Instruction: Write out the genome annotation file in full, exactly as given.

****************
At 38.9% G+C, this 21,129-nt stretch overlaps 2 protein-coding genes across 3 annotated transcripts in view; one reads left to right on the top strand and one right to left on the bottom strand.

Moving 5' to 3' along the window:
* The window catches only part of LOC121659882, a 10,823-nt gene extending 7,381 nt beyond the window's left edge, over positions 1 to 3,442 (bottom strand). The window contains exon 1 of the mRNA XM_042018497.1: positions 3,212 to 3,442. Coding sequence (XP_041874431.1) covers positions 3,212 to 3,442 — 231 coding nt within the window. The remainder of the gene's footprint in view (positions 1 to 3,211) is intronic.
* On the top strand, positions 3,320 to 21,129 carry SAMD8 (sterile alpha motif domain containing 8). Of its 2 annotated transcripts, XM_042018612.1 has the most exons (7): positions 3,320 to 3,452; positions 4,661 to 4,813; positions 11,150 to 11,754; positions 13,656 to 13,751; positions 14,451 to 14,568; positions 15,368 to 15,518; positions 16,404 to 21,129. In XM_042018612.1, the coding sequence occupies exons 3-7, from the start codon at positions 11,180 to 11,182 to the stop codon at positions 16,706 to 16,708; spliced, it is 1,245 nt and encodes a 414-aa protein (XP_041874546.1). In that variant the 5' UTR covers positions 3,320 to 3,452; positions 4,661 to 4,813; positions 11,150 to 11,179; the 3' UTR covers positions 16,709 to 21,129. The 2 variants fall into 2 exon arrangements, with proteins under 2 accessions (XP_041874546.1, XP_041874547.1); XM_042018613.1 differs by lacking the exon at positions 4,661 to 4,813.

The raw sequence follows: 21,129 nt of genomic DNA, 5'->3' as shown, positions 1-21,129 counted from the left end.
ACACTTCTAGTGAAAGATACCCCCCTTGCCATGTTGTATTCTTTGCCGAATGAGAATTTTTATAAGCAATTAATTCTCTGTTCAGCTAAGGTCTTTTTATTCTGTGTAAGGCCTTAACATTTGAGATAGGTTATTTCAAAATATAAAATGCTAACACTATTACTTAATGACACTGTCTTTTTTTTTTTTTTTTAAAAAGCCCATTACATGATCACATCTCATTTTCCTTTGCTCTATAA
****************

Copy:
At 38.9% G+C, this 21,129-nt stretch overlaps 2 protein-coding genes across 3 annotated transcripts in view; one reads left to right on the top strand and one right to left on the bottom strand.

Moving 5' to 3' along the window:
* The window catches only part of LOC121659882, a 10,823-nt gene extending 7,381 nt beyond the window's left edge, over positions 1 to 3,442 (bottom strand). The window contains exon 1 of the mRNA XM_042018497.1: positions 3,212 to 3,442. Coding sequence (XP_041874431.1) covers positions 3,212 to 3,442 — 231 coding nt within the window. The remainder of the gene's footprint in view (positions 1 to 3,211) is intronic.
* On the top strand, positions 3,320 to 21,129 carry SAMD8 (sterile alpha motif domain containing 8). Of its 2 annotated transcripts, XM_042018612.1 has the most exons (7): positions 3,320 to 3,452; positions 4,661 to 4,813; positions 11,150 to 11,754; positions 13,656 to 13,751; positions 14,451 to 14,568; positions 15,368 to 15,518; positions 16,404 to 21,129. In XM_042018612.1, the coding sequence occupies exons 3-7, from the start codon at positions 11,180 to 11,182 to the stop codon at positions 16,706 to 16,708; spliced, it is 1,245 nt and encodes a 414-aa protein (XP_041874546.1). In that variant the 5' UTR covers positions 3,320 to 3,452; positions 4,661 to 4,813; positions 11,150 to 11,179; the 3' UTR covers positions 16,709 to 21,129. The 2 variants fall into 2 exon arrangements, with proteins under 2 accessions (XP_041874546.1, XP_041874547.1); XM_042018613.1 differs by lacking the exon at positions 4,661 to 4,813.

The raw sequence follows: 21,129 nt of genomic DNA, 5'->3' as shown, positions 1-21,129 counted from the left end.
ACACTTCTAGTGAAAGATACCCCCCTTGCCATGTTGTATTCTTTGCCGAATGAGAATTTTTATAAGCAATTAATTCTCTGTTCAGCTAAGGTCTTTTTATTCTGTGTAAGGCCTTAACATTTGAGATAGGTTATTTCAAAATATAAAATGCTAACACTATTACTTAATGACACTGTCTTTTTTTTTTTTTTTTAAAAAGCCCATTACATGATCACATCTCATTTTCCTTTGCTCTATAA